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Highlights

The U.S.-South Korean Land Partnership Plan (LPP), signed in March 2002, was designed to consolidate U.S. installations, improve combat readiness, enhance public safety, and strengthen the U.S.-South Korean alliance by addressing some of the causes of periodic tension associated with the U.S. presence in South Korea. The Senate report on military construction appropriations for fiscal year 2003 directed GAO to review the LPP. GAO adjusted its review to also address the effect of ongoing reassessments of U.S. overseas presence upon the LPP and other infrastructure needs. In this report, GAO assessed (1) the scope of the LPP, (2) the implications on the LPP and other construction projects of proposals to change basing in South Korea, and (3) implementation challenges associated with the LPP that could affect future U.S. military construction projects in South Korea.

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Recommendations

Recommendations for Executive Action

Agency Affected Recommendation Status
Department of Defense 1. The Secretary of Defense should require the Commander, U.S. Forces Korea, to reassess planned construction projects in South Korea as the results of ongoing studies associated with overseas presence and basing are finalized.
Closed - Implemented
DOD concurred with GAO's recommendation and, based on its reassessment of construction projects, $1.3 billion of ongoing and planned construction in South Korea was put on hold, cancelled, or redirected.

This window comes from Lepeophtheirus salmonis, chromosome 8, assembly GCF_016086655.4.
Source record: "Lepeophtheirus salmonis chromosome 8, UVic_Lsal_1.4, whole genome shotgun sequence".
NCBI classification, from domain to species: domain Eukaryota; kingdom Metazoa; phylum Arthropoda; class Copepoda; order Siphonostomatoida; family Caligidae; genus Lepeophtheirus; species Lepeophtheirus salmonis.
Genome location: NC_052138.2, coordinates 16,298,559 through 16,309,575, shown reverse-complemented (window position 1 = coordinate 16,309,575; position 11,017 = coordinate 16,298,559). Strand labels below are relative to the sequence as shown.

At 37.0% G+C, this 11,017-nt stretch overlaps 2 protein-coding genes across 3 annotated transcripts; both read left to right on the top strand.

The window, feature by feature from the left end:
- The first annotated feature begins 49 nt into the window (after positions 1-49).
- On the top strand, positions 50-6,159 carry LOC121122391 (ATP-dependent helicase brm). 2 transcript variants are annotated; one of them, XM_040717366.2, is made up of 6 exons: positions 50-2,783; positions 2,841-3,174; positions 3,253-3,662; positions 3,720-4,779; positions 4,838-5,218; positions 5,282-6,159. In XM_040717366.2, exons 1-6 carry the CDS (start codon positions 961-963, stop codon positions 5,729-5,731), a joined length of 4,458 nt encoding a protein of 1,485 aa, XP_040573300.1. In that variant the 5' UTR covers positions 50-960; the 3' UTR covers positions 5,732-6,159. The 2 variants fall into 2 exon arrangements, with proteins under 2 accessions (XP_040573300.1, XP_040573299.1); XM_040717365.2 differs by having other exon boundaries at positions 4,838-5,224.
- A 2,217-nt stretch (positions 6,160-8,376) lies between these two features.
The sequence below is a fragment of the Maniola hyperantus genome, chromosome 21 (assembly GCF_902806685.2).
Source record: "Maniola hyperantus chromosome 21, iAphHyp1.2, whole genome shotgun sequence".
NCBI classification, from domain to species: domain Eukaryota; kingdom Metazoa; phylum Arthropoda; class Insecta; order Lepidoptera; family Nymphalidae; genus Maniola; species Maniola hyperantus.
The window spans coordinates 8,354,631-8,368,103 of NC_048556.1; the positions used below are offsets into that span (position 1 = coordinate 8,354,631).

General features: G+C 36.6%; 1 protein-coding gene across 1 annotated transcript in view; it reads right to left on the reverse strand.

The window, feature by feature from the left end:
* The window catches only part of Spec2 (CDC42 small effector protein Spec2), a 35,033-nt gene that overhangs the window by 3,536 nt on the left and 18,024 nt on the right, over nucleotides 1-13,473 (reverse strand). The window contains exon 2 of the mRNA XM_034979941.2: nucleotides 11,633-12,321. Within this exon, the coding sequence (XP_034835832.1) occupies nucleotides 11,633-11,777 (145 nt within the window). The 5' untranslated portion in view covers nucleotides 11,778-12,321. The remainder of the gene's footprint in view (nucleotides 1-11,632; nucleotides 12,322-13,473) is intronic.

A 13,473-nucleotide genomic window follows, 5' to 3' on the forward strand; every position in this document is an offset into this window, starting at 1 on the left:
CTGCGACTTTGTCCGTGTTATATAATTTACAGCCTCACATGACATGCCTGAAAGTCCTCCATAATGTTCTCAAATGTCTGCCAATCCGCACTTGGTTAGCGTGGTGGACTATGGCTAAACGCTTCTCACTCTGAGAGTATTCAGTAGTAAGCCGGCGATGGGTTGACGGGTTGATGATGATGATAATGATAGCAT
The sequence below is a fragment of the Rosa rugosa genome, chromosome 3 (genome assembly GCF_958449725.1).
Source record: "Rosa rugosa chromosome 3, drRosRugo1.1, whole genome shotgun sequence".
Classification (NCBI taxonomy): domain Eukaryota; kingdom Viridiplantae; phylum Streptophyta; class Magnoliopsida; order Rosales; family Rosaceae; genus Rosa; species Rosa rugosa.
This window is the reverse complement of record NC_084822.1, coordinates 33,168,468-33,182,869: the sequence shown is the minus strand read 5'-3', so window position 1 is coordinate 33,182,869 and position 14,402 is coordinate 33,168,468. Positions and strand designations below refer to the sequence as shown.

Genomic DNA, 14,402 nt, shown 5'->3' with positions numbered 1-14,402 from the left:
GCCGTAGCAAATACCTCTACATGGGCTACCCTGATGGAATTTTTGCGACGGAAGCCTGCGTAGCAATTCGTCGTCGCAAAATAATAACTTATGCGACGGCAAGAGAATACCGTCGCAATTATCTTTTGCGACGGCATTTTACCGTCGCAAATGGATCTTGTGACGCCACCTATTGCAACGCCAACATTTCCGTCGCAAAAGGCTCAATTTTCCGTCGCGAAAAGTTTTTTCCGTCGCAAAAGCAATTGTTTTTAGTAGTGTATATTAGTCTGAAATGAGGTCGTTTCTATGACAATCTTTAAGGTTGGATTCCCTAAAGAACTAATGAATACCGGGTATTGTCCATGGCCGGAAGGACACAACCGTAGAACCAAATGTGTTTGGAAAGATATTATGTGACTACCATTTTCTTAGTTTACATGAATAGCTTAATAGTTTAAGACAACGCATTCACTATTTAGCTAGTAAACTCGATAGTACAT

Department of Defense 2. The Secretary of Defense should require the Commander, U.S. Forces Korea, to prepare a detailed South Korea-wide infrastructure master plan for the changing infrastructure for U.S. military facilities in South Korea, updating it periodically as needed, and identifying funding requirements and division of funding responsibilities between the United States and South Korea.
Closed - Implemented
To respond to the requirements contained in the fiscal year 2004 Senate military construction appropriation bill report, OSD has annually issued master plans for changing its infrastructure overseas over the last two years. As part of the Pacific Command's annual master plans, the Commander, U.S. Forces Korea, has developed and included a detailed master plan for changing U.S. military facilities and bases in South Korea. The command has updated the plan periodically, as needed; identified funding requirements for constructing new facilities in South Korea; and provided estimated funding levels and responsibilities between the U.S. and South Korea governments for these new facilities.

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